After a shaky start to the season with a home defeat 2-4 against Ecclesall and 3-3 draw away to Hillsborough the season has got considerably better with us winning our next 4 games in convincing style with a 4-2 win being our worst result. Our next 3 matches were all at home where we beat Aughton 4.5-1.5, Chesterfield 5-1, & University 5.5-0.5. Our last game of 2019 saw us travel to Woodseats which should have been a tough match but we were victorious by 4-2 a fantastic result. So with 6 played & 8 to go we sit top of the table on 9 points, a 1 point lead  over  Woodseats & Chesterfield chasing us on 8 points each, (same games played as us) and winning the league is very much in our own hands, win all our remaining 8 games & we are champions I would even say winning 7 of our 8 would give us a great chance of winning the league. Thanks to all who have played for me so far this season your support as always is greatly appreciated. Lets get the job done in the second half of the season & romp away with the title like the champions we are and make it Nomads Champions of Divisions 1 & 2 as it looks like the A team are in total control of their division winning 5 out of 5 great work so far Chris keep it going.

Cheers Lez

Nomads beat Ecclesall in Richardson quarter final

We’d brought a formidable team for this anticipated quarter final match, with Sam Milson (back in Sheffield) and Kieran significantly improving our chances against a strong Ecclesall. But bumping into Dave Adams in The Abbey carpark, he tells me they’ve been expecting to see Sam: intelligence from somewhere…. But still, great players if not quite the surprise factor we were counting on!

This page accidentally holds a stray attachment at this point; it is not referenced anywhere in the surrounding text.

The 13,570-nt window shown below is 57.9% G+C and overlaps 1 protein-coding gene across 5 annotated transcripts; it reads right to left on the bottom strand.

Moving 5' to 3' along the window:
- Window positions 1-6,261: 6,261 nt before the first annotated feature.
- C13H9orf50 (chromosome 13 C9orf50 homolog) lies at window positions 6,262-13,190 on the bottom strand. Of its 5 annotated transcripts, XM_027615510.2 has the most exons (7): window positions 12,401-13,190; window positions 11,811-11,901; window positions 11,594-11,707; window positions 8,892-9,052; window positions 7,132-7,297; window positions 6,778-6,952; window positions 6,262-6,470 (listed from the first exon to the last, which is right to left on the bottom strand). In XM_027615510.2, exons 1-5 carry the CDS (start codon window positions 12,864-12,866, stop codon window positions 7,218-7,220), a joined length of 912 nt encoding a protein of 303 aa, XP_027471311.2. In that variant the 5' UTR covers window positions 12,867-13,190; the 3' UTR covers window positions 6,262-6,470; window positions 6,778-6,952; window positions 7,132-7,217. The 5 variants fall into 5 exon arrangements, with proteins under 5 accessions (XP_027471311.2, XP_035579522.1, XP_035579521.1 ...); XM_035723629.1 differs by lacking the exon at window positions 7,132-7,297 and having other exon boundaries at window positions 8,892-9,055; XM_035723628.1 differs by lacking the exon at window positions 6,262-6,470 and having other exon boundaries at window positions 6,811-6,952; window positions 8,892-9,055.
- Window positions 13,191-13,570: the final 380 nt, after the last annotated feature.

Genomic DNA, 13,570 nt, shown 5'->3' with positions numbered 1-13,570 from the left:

Very interesting match to watch. 3 fairly early draws: Chris v Dave Adams on board 3, Jon v Jonathan Tait on 1, then John F v Farshad on 4. But Ian (facing John Clark) and Kieran (Ewan Cormack) are better – and Sam is equal against Jim Burnett. Lots of interest in Ian’s middle game position: he’s playing extremely well against some inaccurate opening moves. But he is in bad time trouble and in the endgame his opponent is getting some threatening-looking counterplay. But still, Kieran has played very nicely on the White side of a Kings Indian Bayonet Attack: and I think we’ll probably win, with Sam now also standing better. Still, it’s quite tense, as people are crowded round the three outstanding games….. But then out of the blue Ian’s opponent resigns (he’s blundered his knight – see the full game below) and Kieran wins: we’re there. And Sam beats Jim too: 4.5-1.5 – a great result.


Sheffield Deaf 1 – 5 Nomads C

Another great result, ensuring the C team remain on maximum points so far   this season.  Four out of the five new players who recently joined the club took part in this game and we all returned home unbeaten, with wins for Ray, myself, Arkady and Rory (in his first game) and draws for Eric & Sean.  Well done everyone 🙂

Hillsborough A 3 v 5 Nomads A

Eventually the A team gets its campaign underway with a trip to Hillsborough, and what a fantastic result for us winning 5-3.  Wins for Jon, Chris (by default) John & Pete and draws for Nick & Steve gave us the points to secure a well deserved victory. Thanks to everyone who played tonight, what a great way to start the season. On to next match away to Darnell next Monday 5th Nov.

Cheers Lez

Interesting Position, Chess Olympiad in Batumi, Georgia

This interesting position comes via Jeremy:

The England Open team had a good 2½-1½ win against Israel on Tuesday (2nd October), at the Chess Olympiad in Batumi, Georgia. But one that got away was David Howell’s game against Emil Sutovsky. Here is the position at a critical point (after 26. Re1-e2…), with Howell (Black) to move):

Here he played 26…Rfe8, allowing White to play Nf4 and then Rd1, consolidating (though I assume it’s still much better for Black) – the game ended as a draw.

Can you do better than our grandmaster in this position?! There are actually two very strong continuations. Solutions in a few days!